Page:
By Julia Preszler, news staff
Voters in Boston and 15 other Massachusetts towns will be able to vote Tuesday on a ballot question concerning whether to accept the Community Preservation Act (CPA). If passed, the CPA would add a surcharge to property taxes in order to collect money for a special municipal fund, which would be used for fund affordable housing, historic preservation and the construction of parks and open spaces.
Boston City Council voted to put the CPA measure on the ballot as a fifth referendum question on May 10. The bill was co-sponsored by Boston city councilors Michael Flaherty and Andrea Campbell, and Mayor Martin J. Walsh has expressed support for the act.
“Our city is growing and thriving, but success has brought challenges — housing costs being one of the greatest,” Walsh said in an April press release. “We’ve studied the impacts and benefits, and I believe the Community Preservation Act offers a balanced and timely strategy for helping Boston build affordable housing, invest in our parks and preserve Boston’s historic and inclusive character.”
If the majority of Boston residents vote yes on the CPA referendum question, a Community Preservation Committee will be formed to oversee the fund, according to Leila Quinn, a spokesperson for Campbell. The committee would consist of up to nine members and include mayor-appointed members from his cabinet and advocates from community organizations.
The CPA fund is designed to allocate money to projects in the three categories. A minimum of 10 percent of the money in the fund must be spent in each category, and the remaining 70 percent can be allocated in any amount to any of the categories.
One of the groups campaigning for the CPA is a group called Yes for a Better Boston. The group includes state leaders, labor unions and environmental and housing activists, according to Kate Norton, a spokesperson for the campaign.
“With the broad-based support we have, that sort of stretches across the geography of the city, different areas of focus of the city, different people, different types of people. We’re very hopeful it’s going to pass, and we’re getting good feedback from voters as we’re talking to them on the street,” said Norton.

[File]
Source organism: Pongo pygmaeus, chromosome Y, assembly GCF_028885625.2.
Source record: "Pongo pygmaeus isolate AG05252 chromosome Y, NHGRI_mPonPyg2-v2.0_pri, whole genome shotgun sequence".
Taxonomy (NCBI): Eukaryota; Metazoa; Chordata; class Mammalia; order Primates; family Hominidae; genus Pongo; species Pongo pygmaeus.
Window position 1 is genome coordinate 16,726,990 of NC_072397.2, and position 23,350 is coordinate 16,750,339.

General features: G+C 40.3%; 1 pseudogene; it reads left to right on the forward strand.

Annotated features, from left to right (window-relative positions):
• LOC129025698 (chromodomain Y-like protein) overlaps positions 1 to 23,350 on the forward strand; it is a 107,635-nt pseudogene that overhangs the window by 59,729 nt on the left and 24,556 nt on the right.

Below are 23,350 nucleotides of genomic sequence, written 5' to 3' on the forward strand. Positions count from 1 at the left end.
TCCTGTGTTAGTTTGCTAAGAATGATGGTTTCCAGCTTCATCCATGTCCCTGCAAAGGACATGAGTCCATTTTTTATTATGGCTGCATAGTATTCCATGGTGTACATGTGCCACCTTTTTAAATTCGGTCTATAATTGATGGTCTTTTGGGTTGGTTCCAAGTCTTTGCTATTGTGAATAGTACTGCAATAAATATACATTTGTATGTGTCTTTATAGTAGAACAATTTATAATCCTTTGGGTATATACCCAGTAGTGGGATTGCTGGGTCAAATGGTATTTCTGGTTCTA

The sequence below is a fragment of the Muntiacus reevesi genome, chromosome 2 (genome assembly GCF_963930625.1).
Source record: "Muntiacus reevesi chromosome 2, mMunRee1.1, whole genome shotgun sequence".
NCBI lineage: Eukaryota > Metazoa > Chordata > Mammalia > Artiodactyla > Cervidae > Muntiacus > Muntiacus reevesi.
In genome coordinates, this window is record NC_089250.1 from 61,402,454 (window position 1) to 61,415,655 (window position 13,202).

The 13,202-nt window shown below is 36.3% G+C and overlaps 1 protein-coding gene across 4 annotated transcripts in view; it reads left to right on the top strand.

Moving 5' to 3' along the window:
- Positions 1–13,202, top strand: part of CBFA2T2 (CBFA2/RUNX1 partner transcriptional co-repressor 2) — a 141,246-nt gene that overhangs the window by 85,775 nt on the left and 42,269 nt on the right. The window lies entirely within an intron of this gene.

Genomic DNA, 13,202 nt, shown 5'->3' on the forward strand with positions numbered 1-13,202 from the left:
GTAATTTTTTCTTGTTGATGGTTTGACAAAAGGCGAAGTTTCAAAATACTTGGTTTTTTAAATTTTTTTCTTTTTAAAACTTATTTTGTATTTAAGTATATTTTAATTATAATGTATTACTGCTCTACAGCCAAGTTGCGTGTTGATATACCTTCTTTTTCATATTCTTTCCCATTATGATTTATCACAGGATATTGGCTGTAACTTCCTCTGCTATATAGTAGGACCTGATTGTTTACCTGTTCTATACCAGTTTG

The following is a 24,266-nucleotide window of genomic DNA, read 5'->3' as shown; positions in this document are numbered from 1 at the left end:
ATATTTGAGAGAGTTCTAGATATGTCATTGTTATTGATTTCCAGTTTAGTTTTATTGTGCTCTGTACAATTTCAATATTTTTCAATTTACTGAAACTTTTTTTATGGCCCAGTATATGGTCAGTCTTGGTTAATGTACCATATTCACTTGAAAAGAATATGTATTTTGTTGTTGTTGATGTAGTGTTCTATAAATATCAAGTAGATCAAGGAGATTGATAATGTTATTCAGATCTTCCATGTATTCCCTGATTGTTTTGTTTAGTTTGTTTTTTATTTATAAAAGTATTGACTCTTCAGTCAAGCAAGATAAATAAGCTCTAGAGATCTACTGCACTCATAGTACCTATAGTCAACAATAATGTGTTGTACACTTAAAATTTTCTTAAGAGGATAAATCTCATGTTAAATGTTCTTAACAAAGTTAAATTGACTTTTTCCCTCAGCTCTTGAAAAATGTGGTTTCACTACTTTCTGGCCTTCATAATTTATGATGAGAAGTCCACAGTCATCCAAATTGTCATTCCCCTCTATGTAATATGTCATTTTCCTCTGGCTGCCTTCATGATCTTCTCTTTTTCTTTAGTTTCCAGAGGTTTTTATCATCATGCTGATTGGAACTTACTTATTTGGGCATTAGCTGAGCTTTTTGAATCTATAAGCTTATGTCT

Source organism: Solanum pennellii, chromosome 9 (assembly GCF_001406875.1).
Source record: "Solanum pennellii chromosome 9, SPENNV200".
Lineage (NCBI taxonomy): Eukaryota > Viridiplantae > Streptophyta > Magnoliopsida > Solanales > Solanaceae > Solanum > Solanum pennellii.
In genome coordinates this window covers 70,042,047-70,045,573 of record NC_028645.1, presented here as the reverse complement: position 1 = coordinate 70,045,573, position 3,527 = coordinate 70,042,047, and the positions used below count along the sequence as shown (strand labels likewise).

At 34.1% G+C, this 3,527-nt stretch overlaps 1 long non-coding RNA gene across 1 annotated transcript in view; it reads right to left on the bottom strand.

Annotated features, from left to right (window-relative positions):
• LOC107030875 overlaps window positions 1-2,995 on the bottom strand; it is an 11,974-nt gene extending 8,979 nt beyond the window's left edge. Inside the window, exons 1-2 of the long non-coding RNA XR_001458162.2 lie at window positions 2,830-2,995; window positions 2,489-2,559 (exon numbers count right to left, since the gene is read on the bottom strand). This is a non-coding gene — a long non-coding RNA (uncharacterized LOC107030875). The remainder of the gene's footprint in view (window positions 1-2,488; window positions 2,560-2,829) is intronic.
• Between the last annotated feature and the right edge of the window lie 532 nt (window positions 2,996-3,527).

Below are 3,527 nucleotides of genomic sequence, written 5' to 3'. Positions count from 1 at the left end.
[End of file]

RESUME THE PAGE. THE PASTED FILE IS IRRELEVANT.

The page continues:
The CPA was originally signed into law Sept. 14, 2000 by former Massachusetts Governor Paul Cellucci. Since then, 160 cities across the state have adopted the act.
Examples of projects funded by the CPA in other towns include the purchase of 30 acres of farmland for open spaces in Acton, the restoration of Depression-era murals at Gloucester City Hall and the preservation of hundreds of affordable rental units in Cambridge.
The surcharge on property tax ranges from 0.5 percent to 3 percent in towns with an active CPA. If passed, Boston’s CPA surcharge would be 1 percent. According to Flaherty, this means property taxes would increase an average of $24. The City of Boston has created an online-CPA tax calculator.
Some residents, like low-income and elderly homeowners, and those living in affordable housing developments would be exempted from paying the CPA surcharge.
Boston’s CPA fund revenue is estimated at about $20 million per year – $13 million coming directly from the property tax surcharge and $6 million to $7 million per year coming from a 30 percent state match for every dollar raised by the city.
State matching funds are raised through a surcharge collected on deed transfers during a property sale in the state.
According to Flaherty, Boston has missed out on $300 million in funds by not passing the CPA when it was originally on the ballot in 2001.
Critics of the bill include those who oppose an increase in taxes and some who say that the CPA increases inequality. All Massachusetts towns contribute to the state matching funds through a surcharge collected on deed transfers during all property sales in the state. However, only towns which are able to adopt the tax increases receive those matching funds.
For example, Cambridge has received 15 percent of state matching funds since it adopted the CPA in 2002, but its residents only contribute 1 percent of the money paid into the CPA fund, according to CommonWealth Magazine.
“We have no organized opposition at this point,” Norton said. “There’s no group that’s emerged in any sort of formalized way.”
Photo courtesy Justin Grimes, Creative Commons